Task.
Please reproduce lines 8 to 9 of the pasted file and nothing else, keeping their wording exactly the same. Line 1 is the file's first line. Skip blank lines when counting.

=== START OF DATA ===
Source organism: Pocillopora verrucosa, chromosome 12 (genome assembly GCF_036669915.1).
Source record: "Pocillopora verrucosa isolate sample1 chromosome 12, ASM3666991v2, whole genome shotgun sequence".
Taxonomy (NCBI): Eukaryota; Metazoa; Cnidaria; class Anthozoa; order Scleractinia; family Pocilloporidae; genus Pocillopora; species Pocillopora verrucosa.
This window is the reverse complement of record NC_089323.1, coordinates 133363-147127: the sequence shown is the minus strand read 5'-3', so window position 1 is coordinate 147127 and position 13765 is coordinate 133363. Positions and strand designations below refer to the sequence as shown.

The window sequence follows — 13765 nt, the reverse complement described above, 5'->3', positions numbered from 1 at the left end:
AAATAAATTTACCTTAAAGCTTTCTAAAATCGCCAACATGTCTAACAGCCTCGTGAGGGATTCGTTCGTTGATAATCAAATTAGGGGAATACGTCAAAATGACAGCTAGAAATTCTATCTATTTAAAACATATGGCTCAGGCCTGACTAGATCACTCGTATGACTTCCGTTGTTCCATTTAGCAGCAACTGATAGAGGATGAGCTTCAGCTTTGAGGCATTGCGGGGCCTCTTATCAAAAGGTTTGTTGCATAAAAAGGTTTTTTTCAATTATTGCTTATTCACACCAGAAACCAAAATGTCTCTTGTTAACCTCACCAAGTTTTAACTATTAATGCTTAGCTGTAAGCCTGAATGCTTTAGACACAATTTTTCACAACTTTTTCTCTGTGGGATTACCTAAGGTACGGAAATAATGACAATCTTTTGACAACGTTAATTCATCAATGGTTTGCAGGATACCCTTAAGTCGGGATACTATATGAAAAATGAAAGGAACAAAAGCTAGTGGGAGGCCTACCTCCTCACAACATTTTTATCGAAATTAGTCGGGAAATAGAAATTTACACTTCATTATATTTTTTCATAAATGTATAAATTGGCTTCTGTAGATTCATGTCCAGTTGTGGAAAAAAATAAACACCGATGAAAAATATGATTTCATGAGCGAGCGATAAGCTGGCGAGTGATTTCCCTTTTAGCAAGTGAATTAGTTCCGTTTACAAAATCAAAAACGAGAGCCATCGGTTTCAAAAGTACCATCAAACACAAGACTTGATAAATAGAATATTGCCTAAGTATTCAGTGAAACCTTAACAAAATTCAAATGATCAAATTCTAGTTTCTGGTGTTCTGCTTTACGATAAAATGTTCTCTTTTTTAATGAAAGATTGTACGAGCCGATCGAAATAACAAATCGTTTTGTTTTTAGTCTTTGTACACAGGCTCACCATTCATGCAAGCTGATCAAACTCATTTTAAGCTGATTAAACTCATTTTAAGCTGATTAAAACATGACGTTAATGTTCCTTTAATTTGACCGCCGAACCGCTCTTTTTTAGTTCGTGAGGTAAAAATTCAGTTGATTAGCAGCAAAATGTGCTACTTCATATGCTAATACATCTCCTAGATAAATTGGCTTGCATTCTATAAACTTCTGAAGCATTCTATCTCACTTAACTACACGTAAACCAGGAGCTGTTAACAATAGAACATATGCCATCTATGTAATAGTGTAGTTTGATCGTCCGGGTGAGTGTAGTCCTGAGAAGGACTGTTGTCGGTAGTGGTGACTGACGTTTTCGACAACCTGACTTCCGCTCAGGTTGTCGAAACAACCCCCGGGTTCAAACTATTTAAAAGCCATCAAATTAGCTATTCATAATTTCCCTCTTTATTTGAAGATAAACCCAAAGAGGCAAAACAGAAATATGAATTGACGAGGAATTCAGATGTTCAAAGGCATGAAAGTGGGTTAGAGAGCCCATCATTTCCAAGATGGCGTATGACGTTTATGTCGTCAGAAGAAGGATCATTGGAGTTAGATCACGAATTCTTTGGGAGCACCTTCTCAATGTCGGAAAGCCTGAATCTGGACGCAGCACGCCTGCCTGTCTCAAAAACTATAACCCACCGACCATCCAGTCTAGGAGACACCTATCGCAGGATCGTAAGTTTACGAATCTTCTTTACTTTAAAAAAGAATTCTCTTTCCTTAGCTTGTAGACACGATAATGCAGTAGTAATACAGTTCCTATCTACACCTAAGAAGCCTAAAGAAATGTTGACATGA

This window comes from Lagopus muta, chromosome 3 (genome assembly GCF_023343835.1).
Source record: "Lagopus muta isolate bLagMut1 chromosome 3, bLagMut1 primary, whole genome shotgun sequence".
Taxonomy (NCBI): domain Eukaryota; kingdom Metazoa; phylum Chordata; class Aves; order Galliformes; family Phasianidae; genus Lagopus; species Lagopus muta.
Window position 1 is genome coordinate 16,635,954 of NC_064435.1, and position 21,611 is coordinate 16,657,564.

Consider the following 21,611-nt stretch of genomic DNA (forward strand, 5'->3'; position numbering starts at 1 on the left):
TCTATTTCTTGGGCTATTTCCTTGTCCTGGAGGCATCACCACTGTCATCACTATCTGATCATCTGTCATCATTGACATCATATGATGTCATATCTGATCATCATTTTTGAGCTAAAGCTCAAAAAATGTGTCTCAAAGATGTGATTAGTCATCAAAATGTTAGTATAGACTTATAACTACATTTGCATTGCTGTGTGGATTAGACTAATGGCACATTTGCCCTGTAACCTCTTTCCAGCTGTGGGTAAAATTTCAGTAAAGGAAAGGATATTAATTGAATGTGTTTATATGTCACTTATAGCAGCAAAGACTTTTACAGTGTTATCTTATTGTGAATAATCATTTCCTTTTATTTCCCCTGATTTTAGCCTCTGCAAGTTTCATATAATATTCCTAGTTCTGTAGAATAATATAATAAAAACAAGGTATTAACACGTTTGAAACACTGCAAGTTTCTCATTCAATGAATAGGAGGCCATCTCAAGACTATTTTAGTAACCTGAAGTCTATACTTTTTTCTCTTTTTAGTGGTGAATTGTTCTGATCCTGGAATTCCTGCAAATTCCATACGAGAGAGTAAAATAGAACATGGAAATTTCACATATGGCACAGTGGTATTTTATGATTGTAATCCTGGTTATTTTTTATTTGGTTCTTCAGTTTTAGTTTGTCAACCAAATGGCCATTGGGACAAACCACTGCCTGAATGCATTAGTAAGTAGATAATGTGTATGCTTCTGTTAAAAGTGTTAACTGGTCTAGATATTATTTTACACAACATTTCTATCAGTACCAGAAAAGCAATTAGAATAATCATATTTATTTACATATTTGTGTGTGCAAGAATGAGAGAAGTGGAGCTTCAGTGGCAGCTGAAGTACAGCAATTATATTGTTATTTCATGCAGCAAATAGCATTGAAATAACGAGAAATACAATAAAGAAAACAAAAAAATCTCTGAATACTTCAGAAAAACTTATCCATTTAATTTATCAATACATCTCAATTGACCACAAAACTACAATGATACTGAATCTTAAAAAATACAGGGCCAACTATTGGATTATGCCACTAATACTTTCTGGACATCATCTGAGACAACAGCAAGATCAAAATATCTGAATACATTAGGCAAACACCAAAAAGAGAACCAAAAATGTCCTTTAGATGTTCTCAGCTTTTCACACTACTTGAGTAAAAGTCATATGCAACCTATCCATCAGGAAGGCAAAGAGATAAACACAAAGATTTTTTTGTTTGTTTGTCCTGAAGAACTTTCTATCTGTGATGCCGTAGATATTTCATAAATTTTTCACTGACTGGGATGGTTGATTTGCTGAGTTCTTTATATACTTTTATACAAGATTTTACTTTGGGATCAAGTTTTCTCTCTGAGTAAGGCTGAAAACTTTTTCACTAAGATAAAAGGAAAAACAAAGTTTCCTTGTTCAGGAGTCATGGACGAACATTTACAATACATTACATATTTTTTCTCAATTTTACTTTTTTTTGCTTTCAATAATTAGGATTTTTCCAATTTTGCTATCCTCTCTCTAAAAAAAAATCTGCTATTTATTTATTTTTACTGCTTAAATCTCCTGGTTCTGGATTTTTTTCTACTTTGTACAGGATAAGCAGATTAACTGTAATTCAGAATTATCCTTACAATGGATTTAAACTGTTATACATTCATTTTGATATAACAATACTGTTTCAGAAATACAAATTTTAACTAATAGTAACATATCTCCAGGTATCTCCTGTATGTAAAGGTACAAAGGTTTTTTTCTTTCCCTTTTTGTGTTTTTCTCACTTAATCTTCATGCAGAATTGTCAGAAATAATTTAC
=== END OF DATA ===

Source record: "Lagopus muta isolate bLagMut1 chromosome 3, bLagMut1 primary, whole genome shotgun sequence".
Taxonomy (NCBI): domain Eukaryota; kingdom Metazoa; phylum Chordata; class Aves; order Galliformes; family Phasianidae; genus Lagopus; species Lagopus muta.